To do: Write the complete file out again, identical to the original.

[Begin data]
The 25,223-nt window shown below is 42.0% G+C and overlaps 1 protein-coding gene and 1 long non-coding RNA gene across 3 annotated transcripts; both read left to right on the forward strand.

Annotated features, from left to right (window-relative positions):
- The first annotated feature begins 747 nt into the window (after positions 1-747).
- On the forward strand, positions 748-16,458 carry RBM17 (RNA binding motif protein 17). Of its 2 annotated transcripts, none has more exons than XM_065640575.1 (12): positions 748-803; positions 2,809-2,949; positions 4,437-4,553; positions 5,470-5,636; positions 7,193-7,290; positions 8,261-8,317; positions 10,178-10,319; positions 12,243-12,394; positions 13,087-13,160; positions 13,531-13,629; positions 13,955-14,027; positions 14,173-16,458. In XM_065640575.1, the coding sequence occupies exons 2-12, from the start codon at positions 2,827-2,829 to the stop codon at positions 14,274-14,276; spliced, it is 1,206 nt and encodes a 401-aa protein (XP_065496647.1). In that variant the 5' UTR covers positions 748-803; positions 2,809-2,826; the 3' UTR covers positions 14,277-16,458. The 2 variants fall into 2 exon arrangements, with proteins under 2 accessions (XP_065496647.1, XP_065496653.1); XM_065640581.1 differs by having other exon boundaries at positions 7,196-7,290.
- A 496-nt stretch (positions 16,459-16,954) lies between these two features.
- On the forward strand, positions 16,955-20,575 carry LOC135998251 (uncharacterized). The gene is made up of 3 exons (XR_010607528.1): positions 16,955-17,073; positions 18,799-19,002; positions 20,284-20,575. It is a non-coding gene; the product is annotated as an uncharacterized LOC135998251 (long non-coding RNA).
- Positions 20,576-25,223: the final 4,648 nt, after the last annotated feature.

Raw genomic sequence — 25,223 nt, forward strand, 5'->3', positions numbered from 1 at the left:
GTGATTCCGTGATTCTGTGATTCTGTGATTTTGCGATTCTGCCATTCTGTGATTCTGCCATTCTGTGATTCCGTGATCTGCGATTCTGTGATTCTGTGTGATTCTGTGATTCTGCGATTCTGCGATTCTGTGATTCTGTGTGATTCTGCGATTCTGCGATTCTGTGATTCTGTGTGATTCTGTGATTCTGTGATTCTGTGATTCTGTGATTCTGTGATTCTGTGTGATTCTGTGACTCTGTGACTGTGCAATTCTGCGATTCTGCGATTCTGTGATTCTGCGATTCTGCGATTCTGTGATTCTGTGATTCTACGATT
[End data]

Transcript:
The 25,223-nt window shown below is 42.0% G+C and overlaps 1 protein-coding gene and 1 long non-coding RNA gene across 3 annotated transcripts; both read left to right on the forward strand.

Annotated features, from left to right (window-relative positions):
- The first annotated feature begins 747 nt into the window (after positions 1-747).
- On the forward strand, positions 748-16,458 carry RBM17 (RNA binding motif protein 17). Of its 2 annotated transcripts, none has more exons than XM_065640575.1 (12): positions 748-803; positions 2,809-2,949; positions 4,437-4,553; positions 5,470-5,636; positions 7,193-7,290; positions 8,261-8,317; positions 10,178-10,319; positions 12,243-12,394; positions 13,087-13,160; positions 13,531-13,629; positions 13,955-14,027; positions 14,173-16,458. In XM_065640575.1, the coding sequence occupies exons 2-12, from the start codon at positions 2,827-2,829 to the stop codon at positions 14,274-14,276; spliced, it is 1,206 nt and encodes a 401-aa protein (XP_065496647.1). In that variant the 5' UTR covers positions 748-803; positions 2,809-2,826; the 3' UTR covers positions 14,277-16,458. The 2 variants fall into 2 exon arrangements, with proteins under 2 accessions (XP_065496647.1, XP_065496653.1); XM_065640581.1 differs by having other exon boundaries at positions 7,196-7,290.
- A 496-nt stretch (positions 16,459-16,954) lies between these two features.
- On the forward strand, positions 16,955-20,575 carry LOC135998251 (uncharacterized). The gene is made up of 3 exons (XR_010607528.1): positions 16,955-17,073; positions 18,799-19,002; positions 20,284-20,575. It is a non-coding gene; the product is annotated as an uncharacterized LOC135998251 (long non-coding RNA).
- Positions 20,576-25,223: the final 4,648 nt, after the last annotated feature.

Raw genomic sequence — 25,223 nt, forward strand, 5'->3', positions numbered from 1 at the left:
GTGATTCCGTGATTCTGTGATTCTGTGATTTTGCGATTCTGCCATTCTGTGATTCTGCCATTCTGTGATTCCGTGATCTGCGATTCTGTGATTCTGTGTGATTCTGTGATTCTGCGATTCTGCGATTCTGTGATTCTGTGTGATTCTGCGATTCTGCGATTCTGTGATTCTGTGTGATTCTGTGATTCTGTGATTCTGTGATTCTGTGATTCTGTGATTCTGTGTGATTCTGTGACTCTGTGACTGTGCAATTCTGCGATTCTGCGATTCTGTGATTCTGCGATTCTGCGATTCTGTGATTCTGTGATTCTACGATT